The film that made Daniel Craig Bond, is a common perception of the 2004 film Layer Cake. This is pretty much true but due to the clear influences from the Bond franchise in Matthew Vaughn’s film debut. In Layer Cake, Craig plays our unnamed, cool, sophisticated protagonist – should have just called him Bond – cocaine dealer who is asked to find and bring back a gangsters drug addicted daughter who’s seemingly disappeared with her drug addicted lover. Out of his depth, Mr X (Craig) soon realises that there is more to the finding of the girl than meets the eye and he is suddenly thrown into a dangerous game of drug control and robbery to start a new life for himself.
Layer Cake is an intelligent and witty film. However, it is very complex and becomes confusing when multiple narratives intertwine with the main narrative. I cease to find someone who fully understands the entire film on the first watch, although it is just as exciting each time you watch it so don’t let that put you off. Craig plays his charming character with the same attitude he plays his iconic interpretation of James Bond. He is a smooth womaniser, an alpha-male and a suave man about London who will go to any length to get his jobs accomplished. Most people define North by Northwest as the first Bond film due to it following the conventions of the franchise; Layer Cake acts as Craig’s first Bond film, almost Bond’s origins story.
Craig is supported by a strong and well collaborated supporting cast. Ben Whishaw – our new Q in the Bond world – plays bumbling idiot Sidney with a loveable humour, while Sienna Miller acts as seductress Tammy with a witty coolness, reflecting qualities of a traditional Bond Girl. Michael Gambon appears as a bronze tanned gangster with some great lines of dialogue, showing he’s not only awesome as Dumbledore, while Colm Meaney brings sophistication and coolness to his role as Gene.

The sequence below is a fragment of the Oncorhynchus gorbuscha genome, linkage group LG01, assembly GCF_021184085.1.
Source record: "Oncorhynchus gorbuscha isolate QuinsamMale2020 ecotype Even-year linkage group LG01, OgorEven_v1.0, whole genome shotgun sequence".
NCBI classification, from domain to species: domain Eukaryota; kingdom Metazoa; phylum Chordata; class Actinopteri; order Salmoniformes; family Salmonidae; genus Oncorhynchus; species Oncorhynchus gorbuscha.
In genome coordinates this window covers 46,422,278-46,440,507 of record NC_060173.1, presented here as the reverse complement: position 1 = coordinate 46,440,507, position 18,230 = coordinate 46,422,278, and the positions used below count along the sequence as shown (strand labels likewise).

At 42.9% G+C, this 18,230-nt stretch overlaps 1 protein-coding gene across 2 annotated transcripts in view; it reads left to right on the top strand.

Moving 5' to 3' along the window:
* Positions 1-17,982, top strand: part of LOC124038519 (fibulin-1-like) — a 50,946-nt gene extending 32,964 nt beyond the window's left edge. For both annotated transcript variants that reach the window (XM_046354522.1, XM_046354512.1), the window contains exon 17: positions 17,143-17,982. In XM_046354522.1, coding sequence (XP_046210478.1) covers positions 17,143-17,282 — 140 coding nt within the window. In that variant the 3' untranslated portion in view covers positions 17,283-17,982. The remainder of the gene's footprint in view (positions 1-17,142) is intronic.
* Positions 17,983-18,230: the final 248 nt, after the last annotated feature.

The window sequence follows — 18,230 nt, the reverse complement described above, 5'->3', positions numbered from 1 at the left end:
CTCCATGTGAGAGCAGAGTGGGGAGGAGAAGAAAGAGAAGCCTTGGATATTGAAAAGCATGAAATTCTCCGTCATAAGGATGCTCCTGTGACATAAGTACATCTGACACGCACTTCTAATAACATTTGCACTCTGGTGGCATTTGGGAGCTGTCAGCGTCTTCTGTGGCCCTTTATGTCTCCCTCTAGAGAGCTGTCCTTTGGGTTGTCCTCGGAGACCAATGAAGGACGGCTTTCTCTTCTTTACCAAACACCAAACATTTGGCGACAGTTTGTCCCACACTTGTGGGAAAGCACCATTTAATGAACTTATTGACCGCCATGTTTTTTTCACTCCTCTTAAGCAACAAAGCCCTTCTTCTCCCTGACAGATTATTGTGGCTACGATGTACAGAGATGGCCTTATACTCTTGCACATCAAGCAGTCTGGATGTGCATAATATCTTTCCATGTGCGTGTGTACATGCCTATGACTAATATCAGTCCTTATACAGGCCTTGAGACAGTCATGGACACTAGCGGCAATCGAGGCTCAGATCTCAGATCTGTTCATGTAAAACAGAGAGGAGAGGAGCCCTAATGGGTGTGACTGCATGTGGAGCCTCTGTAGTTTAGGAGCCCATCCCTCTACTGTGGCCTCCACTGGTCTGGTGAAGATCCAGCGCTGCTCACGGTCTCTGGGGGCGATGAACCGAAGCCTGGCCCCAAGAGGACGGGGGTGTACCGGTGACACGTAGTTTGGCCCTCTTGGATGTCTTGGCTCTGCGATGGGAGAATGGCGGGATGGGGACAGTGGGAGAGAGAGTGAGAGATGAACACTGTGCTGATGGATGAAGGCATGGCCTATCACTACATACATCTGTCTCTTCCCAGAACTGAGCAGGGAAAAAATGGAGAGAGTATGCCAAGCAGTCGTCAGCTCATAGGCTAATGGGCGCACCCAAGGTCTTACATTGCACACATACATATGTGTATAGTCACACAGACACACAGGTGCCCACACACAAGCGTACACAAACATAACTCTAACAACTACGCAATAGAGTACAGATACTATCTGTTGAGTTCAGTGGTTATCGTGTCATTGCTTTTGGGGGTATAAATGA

Vaughn soars high with his debut film working with a tremendous cast to reinvent the British gangster film; Guy Richie should take some advice from his former producer on how to make a memorable modern gangster epic. Praise also deserves to handed to cinematographer Ben Davis who works wonders capturing the essence of England. So many British films are churned out where England looks one of the worst places to live: Davis works well with Vaughn to capture realism, making England a place where you’d actually want to live… Yes, there are some parts set in grim locations, but that’s due to the tone of the film and the themes being dealt with.
The film fulfils its purpose to excite the audience, mainly due to editor Jon Harris’s craft for pitch perfect editing, and Vaughn has proven himself as a modern great in the film industry, soaring to new highs directing X Men First Class and Kick-Ass. Layer Cake will be helmed a contemporary British classic for many years to come, setting a high bar for anyone wanting to challenge the genre.